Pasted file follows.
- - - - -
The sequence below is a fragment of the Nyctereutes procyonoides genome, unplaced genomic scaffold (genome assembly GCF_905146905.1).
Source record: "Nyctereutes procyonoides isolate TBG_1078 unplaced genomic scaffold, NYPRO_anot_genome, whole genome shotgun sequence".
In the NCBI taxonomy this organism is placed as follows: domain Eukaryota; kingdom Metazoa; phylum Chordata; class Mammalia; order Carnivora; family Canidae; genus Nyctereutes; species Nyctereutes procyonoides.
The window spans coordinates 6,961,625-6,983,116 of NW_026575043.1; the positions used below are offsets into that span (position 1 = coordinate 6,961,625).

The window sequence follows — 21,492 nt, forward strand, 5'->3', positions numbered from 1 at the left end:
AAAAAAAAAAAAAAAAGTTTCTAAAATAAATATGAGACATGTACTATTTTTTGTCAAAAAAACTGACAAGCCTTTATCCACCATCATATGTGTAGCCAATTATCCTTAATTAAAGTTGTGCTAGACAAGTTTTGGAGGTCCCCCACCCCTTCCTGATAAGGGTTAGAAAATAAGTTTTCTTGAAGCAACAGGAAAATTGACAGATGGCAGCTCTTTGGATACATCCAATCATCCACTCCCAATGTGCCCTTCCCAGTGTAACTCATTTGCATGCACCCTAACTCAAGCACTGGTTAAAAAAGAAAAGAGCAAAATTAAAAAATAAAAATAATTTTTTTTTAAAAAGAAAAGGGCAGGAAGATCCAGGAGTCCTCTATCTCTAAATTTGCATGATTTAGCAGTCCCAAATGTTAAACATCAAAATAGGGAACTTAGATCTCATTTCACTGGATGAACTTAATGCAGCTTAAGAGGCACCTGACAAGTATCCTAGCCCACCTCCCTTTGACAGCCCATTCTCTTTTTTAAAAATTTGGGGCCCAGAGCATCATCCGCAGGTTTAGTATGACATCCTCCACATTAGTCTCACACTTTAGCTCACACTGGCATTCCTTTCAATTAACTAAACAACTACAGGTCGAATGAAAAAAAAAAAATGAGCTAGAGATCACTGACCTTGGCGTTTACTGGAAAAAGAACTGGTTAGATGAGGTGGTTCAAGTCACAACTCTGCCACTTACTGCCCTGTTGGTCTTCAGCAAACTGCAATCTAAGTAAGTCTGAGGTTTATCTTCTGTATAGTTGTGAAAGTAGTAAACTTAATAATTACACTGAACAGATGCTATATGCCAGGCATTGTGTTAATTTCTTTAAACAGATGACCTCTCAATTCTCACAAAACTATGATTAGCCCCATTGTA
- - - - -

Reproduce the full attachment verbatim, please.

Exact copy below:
The sequence below is a fragment of the Nyctereutes procyonoides genome, unplaced genomic scaffold (genome assembly GCF_905146905.1).
Source record: "Nyctereutes procyonoides isolate TBG_1078 unplaced genomic scaffold, NYPRO_anot_genome, whole genome shotgun sequence".
In the NCBI taxonomy this organism is placed as follows: domain Eukaryota; kingdom Metazoa; phylum Chordata; class Mammalia; order Carnivora; family Canidae; genus Nyctereutes; species Nyctereutes procyonoides.
The window spans coordinates 6,961,625-6,983,116 of NW_026575043.1; the positions used below are offsets into that span (position 1 = coordinate 6,961,625).

The window sequence follows — 21,492 nt, forward strand, 5'->3', positions numbered from 1 at the left end:
AAAAAAAAAAAAAAAAGTTTCTAAAATAAATATGAGACATGTACTATTTTTTGTCAAAAAAACTGACAAGCCTTTATCCACCATCATATGTGTAGCCAATTATCCTTAATTAAAGTTGTGCTAGACAAGTTTTGGAGGTCCCCCACCCCTTCCTGATAAGGGTTAGAAAATAAGTTTTCTTGAAGCAACAGGAAAATTGACAGATGGCAGCTCTTTGGATACATCCAATCATCCACTCCCAATGTGCCCTTCCCAGTGTAACTCATTTGCATGCACCCTAACTCAAGCACTGGTTAAAAAAGAAAAGAGCAAAATTAAAAAATAAAAATAATTTTTTTTTAAAAAGAAAAGGGCAGGAAGATCCAGGAGTCCTCTATCTCTAAATTTGCATGATTTAGCAGTCCCAAATGTTAAACATCAAAATAGGGAACTTAGATCTCATTTCACTGGATGAACTTAATGCAGCTTAAGAGGCACCTGACAAGTATCCTAGCCCACCTCCCTTTGACAGCCCATTCTCTTTTTTAAAAATTTGGGGCCCAGAGCATCATCCGCAGGTTTAGTATGACATCCTCCACATTAGTCTCACACTTTAGCTCACACTGGCATTCCTTTCAATTAACTAAACAACTACAGGTCGAATGAAAAAAAAAAAATGAGCTAGAGATCACTGACCTTGGCGTTTACTGGAAAAAGAACTGGTTAGATGAGGTGGTTCAAGTCACAACTCTGCCACTTACTGCCCTGTTGGTCTTCAGCAAACTGCAATCTAAGTAAGTCTGAGGTTTATCTTCTGTATAGTTGTGAAAGTAGTAAACTTAATAATTACACTGAACAGATGCTATATGCCAGGCATTGTGTTAATTTCTTTAAACAGATGACCTCTCAATTCTCACAAAACTATGATTAGCCCCATTGTA